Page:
Originally a royal palace, the Palais de la Cité was built in the 14th century, and has been considered one of the most outstanding and representative buildings of the Middle Ages. The site has played several roles over its lifetime, including that of a parliament, a prison during the Revolution and finally, a museum classified as a National Historic Monument.
Built on the Isle de la Cité, on a site that housed many earlier structures that functioned as the seat of power in medieval Paris, the structure that we know today as the Conciergerie dates back to the year 1200 when the building was formally known as the Palais de la Cité. The building took on the form of the Conciergerie in the 14th century when King Charles V decided to move his residence to the Louvre. At this point, the Conciergerie functioned as the new parliament and the kingdom’s official administrative offices. Charles V renamed the building, La Conciergerie, in allusion to the first official concierge that not only lived in the building but also had power and a privileged role.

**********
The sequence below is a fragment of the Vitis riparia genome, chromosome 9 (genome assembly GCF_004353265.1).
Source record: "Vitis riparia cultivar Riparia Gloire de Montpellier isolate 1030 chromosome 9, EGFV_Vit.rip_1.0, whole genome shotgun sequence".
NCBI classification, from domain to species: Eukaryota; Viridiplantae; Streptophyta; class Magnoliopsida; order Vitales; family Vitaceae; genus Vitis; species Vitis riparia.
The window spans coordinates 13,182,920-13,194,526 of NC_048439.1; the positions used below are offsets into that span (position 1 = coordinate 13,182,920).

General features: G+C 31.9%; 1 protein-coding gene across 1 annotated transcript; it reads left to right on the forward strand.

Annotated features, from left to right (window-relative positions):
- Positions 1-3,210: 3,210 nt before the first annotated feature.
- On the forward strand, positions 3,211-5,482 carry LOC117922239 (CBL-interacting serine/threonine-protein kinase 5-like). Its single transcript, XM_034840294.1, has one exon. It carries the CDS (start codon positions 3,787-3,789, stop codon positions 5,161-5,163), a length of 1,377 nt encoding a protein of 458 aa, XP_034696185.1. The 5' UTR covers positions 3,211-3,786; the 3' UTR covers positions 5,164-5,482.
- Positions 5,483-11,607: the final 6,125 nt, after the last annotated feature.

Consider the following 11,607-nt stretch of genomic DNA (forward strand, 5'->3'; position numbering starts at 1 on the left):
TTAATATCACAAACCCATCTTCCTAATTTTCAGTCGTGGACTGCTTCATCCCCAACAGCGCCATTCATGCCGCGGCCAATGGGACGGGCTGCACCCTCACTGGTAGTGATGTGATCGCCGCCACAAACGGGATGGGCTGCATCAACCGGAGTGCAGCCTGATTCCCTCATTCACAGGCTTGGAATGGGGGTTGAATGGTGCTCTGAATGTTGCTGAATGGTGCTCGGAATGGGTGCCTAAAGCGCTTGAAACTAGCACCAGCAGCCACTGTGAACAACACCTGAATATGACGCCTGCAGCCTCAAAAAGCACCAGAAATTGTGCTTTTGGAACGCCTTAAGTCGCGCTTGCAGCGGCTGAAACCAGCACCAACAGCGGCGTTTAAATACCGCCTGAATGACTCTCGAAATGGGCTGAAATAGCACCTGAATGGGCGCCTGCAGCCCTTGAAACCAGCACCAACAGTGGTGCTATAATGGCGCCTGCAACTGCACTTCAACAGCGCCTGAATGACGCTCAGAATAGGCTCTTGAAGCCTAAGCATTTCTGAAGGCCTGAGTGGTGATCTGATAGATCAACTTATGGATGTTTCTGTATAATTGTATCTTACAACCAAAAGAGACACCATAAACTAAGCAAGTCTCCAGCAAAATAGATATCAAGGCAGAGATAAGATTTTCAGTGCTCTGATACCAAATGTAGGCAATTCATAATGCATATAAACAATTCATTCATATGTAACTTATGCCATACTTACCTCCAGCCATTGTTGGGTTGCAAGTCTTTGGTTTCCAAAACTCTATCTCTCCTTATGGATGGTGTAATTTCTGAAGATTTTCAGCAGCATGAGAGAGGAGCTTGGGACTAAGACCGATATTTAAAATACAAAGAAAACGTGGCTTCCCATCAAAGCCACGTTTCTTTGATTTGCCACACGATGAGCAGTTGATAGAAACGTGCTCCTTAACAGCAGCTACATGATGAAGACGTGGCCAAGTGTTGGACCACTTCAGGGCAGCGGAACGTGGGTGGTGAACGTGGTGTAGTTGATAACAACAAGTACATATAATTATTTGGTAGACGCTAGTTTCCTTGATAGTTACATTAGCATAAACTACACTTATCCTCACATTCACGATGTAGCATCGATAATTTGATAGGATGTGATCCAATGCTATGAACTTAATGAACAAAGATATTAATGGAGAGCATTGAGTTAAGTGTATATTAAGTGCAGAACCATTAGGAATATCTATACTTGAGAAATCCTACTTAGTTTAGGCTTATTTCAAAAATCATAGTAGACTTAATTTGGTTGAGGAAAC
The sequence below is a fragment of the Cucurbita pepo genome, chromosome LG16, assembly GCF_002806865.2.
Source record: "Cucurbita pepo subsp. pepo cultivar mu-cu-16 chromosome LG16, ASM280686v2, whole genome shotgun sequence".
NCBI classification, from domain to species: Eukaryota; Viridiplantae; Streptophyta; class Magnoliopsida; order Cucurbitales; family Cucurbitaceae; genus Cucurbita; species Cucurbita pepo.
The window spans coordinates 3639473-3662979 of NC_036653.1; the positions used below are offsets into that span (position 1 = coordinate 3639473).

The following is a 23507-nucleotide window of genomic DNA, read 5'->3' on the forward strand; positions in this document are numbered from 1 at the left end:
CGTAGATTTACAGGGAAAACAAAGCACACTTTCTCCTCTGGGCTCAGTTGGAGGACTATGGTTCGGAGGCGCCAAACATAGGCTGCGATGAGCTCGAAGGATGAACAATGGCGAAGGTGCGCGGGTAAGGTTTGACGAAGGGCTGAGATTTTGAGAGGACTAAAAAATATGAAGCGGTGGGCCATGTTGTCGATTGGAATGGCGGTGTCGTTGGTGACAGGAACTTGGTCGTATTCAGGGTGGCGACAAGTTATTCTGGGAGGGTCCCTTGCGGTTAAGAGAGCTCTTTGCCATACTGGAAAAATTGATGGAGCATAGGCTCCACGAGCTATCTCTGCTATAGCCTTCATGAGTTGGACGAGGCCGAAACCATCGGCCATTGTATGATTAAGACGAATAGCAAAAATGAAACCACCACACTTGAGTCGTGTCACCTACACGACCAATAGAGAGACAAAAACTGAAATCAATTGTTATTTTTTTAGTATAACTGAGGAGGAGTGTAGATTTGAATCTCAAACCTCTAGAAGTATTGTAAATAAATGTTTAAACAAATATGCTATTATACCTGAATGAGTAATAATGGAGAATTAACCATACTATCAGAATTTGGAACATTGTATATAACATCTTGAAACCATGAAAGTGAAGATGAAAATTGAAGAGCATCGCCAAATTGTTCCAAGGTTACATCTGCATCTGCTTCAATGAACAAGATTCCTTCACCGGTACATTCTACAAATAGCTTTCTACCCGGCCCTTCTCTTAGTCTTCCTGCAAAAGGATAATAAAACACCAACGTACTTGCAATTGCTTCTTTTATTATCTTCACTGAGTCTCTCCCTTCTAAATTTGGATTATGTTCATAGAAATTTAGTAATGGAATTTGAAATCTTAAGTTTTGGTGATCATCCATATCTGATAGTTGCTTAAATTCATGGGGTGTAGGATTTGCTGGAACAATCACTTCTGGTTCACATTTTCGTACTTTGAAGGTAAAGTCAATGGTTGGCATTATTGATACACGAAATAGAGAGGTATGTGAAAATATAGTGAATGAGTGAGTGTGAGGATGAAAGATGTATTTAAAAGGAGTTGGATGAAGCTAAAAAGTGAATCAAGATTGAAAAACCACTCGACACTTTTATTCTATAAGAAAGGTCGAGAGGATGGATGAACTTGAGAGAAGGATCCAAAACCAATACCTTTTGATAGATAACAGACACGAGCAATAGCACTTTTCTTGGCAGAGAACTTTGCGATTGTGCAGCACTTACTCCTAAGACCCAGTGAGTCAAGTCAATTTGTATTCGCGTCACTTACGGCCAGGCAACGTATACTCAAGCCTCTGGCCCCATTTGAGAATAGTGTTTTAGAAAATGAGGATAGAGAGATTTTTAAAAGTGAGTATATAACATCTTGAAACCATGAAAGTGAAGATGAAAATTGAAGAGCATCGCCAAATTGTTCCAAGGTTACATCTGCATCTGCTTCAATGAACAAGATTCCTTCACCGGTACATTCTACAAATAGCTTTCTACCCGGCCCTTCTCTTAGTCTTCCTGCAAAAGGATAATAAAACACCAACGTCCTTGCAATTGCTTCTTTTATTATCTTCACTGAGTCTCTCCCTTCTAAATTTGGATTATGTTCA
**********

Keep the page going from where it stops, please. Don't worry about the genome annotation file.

A few icons of the former Palais de la Cité remain from the Middle Ages: the Silver Tower, which supposedly housed the royal treasury, the Caesar Tower, and the Bonbec Tower, which housed a torture chamber.
In 1792, after the fall of the monarchy during the French Revolution, the court called the Revolutionary Tribunal was installed here that contested the opponents of the Revolution. It was also during the Revolution that the building began to transform into the main prison for political and common criminals. The wealthiest prisoners, were given the best rooms, while the underprivileged criminals stayed in the dark and cold underground cellars. During the two years that followed, more than 2700 people were sentenced to death, and lived their last moments at the Conciergerie. Of all these residents, non is more famous than the Queen at the time, Marie-Antoinette.
After the Revolution ended, the Conciergerie continued to be used for those considered to be the most important or dangerous prisoners. Despite its practically intact medieval appearance, extensive renovations took place at the palace in the 19th century, including the conversion of Marie Antoinette’s prison cell to a chapel. In 1914, the Conciergerie was classed as a national historic monument and has been opened to the public ever since.
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